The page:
“The White-Face at Dawn” by Michael Kelly – The main character has difficulties coping with the disappearance of his lover and tries to accommodate with the new existence. There is a wonderful sense of vintage exhaled by the story, a sense of placement into a golden age. Legends are told and remembered, but one in particular seeps into real life with consequences on the protagonist.

“Wishing Well” by Cody Goodfellow – A former actor of a children’s show receives a copy of the last unaired episode and the tape sets him running. “Golden Class” lived only for one season but the mentally ill, drug-addict and paranoid character is still haunted by the eerie TV show. His unreliable memories of the show mixed with pieces of information revealed in Wikipedia style start spinning a reel of strange and uncomfortable images. Cody Goodfellow successfully gives the reader the sensation of morbid curiosity, despite the oddness this show emanates it still fuels the desire to know more about it.

“Sweetums” by John Langan – Keira Lessingham is in need of a career revamp and she cannot refuse the latest role offering despite the bad reputation of the movie director. The contours of reality are blurred to almost extinction, but like the desperate actress of the story running from scene to scene the reader can’t clearly define what is part of a scenario and what is actual fact. The sense of urgency imprinted by Keira’s hasted wandering around the movie set, the constant presence of the cameras’ recording red light and the scenes unfolding before the character’s eyes forge a surreal reality. With the loss of time, the phone conversation heard from one perspective on a scene set and from the other on another, the monologue describing an encounter with the King in Yellow and a sinister contraption that leaves little choice to its user are just little pieces of a maddening puzzle. However, these are just parts of a larger canvas, but with enough sections left undiscovered the picture will haunt Keira and the reader alike long after John Langan’s story has actually ended.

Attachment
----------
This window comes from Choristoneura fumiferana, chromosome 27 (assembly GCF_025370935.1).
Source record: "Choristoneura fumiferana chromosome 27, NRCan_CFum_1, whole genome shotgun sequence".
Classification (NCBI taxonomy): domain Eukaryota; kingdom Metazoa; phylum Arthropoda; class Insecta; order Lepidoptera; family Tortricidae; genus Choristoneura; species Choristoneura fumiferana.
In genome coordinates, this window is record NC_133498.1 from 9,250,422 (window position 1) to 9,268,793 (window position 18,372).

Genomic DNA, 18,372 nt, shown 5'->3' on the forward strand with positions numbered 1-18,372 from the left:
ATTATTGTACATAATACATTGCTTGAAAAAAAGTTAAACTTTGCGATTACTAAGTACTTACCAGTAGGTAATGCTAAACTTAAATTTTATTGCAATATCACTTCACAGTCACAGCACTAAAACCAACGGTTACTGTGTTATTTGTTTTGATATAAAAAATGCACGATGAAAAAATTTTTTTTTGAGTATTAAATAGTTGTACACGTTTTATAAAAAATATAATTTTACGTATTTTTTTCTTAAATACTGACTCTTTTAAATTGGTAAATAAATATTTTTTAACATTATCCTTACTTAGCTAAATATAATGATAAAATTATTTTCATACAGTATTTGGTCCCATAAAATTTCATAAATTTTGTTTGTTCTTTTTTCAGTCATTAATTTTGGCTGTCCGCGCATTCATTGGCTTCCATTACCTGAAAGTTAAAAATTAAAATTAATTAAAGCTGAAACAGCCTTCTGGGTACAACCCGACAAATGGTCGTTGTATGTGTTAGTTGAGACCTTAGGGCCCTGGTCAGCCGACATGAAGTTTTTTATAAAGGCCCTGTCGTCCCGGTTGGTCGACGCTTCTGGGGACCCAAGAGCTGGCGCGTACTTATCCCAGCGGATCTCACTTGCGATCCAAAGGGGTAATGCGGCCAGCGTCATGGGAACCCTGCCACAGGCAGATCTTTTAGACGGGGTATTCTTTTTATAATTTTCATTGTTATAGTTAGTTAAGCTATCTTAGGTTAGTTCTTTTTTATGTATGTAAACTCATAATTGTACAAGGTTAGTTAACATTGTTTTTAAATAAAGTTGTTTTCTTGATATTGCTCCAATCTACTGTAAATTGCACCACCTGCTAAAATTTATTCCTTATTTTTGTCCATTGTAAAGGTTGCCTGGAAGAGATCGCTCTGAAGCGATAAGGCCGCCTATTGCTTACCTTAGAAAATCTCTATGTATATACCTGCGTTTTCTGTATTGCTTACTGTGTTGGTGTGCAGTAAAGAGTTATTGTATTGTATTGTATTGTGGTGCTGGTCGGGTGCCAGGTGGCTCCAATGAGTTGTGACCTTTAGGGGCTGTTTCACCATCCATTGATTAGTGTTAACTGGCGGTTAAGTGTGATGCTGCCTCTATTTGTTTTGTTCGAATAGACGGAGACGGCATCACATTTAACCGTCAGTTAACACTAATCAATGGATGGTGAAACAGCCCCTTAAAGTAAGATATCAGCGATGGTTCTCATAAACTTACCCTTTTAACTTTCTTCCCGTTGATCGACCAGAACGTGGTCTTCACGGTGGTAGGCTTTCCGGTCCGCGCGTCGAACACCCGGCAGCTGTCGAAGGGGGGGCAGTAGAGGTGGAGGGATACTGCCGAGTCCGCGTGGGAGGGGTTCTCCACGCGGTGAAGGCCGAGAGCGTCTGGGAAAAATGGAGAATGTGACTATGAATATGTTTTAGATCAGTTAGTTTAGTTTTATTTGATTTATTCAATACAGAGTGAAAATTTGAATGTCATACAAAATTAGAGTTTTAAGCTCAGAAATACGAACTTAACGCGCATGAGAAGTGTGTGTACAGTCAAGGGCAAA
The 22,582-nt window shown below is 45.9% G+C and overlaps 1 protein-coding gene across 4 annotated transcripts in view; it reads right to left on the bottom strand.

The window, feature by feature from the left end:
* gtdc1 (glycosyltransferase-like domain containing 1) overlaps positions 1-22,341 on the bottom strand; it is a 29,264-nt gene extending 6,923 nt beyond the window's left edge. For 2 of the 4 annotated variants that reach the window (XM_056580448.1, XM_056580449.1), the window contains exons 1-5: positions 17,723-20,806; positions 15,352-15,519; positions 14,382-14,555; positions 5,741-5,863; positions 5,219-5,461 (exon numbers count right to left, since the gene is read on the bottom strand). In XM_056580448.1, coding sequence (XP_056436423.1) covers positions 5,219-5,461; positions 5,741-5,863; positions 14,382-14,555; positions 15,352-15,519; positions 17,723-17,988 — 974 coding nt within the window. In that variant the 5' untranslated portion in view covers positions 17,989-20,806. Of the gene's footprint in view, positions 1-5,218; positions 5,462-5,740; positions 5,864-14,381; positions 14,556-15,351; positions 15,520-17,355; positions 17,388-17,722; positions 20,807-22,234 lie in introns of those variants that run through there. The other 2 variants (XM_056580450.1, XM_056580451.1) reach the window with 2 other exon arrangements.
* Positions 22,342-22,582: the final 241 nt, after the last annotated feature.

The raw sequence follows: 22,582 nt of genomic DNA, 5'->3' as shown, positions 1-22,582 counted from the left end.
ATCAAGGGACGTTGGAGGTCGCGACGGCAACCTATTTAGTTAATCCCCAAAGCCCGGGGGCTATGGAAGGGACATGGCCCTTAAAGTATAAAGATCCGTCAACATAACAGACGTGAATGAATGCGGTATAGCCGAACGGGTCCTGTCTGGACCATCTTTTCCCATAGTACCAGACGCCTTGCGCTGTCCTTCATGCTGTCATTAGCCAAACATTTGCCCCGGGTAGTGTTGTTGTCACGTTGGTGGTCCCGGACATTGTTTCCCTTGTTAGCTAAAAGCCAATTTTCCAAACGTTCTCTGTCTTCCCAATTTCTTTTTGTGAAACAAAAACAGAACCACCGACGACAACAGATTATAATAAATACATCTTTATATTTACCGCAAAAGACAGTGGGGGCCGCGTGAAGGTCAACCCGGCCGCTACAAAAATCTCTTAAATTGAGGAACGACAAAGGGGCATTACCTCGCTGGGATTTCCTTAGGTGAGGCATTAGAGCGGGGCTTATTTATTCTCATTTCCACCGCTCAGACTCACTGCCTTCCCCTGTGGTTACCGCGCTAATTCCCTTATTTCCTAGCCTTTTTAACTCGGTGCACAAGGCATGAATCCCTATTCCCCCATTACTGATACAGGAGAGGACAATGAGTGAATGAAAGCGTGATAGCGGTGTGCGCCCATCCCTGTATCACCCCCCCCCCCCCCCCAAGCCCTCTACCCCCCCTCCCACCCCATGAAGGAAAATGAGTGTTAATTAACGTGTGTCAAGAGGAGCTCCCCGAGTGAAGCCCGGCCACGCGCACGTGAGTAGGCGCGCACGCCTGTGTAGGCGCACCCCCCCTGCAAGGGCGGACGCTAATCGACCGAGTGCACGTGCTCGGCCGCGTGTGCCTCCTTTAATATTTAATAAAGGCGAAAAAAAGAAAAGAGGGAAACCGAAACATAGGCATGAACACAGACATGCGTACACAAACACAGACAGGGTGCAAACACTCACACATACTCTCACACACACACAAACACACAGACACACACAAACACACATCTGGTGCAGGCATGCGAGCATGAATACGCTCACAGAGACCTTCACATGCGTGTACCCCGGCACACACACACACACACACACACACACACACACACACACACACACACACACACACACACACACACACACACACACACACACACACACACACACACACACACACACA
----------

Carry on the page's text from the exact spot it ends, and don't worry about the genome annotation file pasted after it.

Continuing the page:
“The King in Yellow” by Pearce Hansen – While trying to obtain more from their contractor for the book they stolen Speedy, his brother Little Willy and Fat Bob find themselves in a living nightmare when Little Willy opens the mysterious tome. With accents of crime fiction the story kicks into action from the first sentence until the last, speeding from a certain point through a yellow madness.

“D T” by Laird Barron – A renown author and his editor have an on and off love affair, but when they meet one more time strange events unfold around them. A masterfully built story, with strong, believable characters and a veridical medium. Laird Barron’s original approach of the anthology’s themes gives even more power to an already strong story.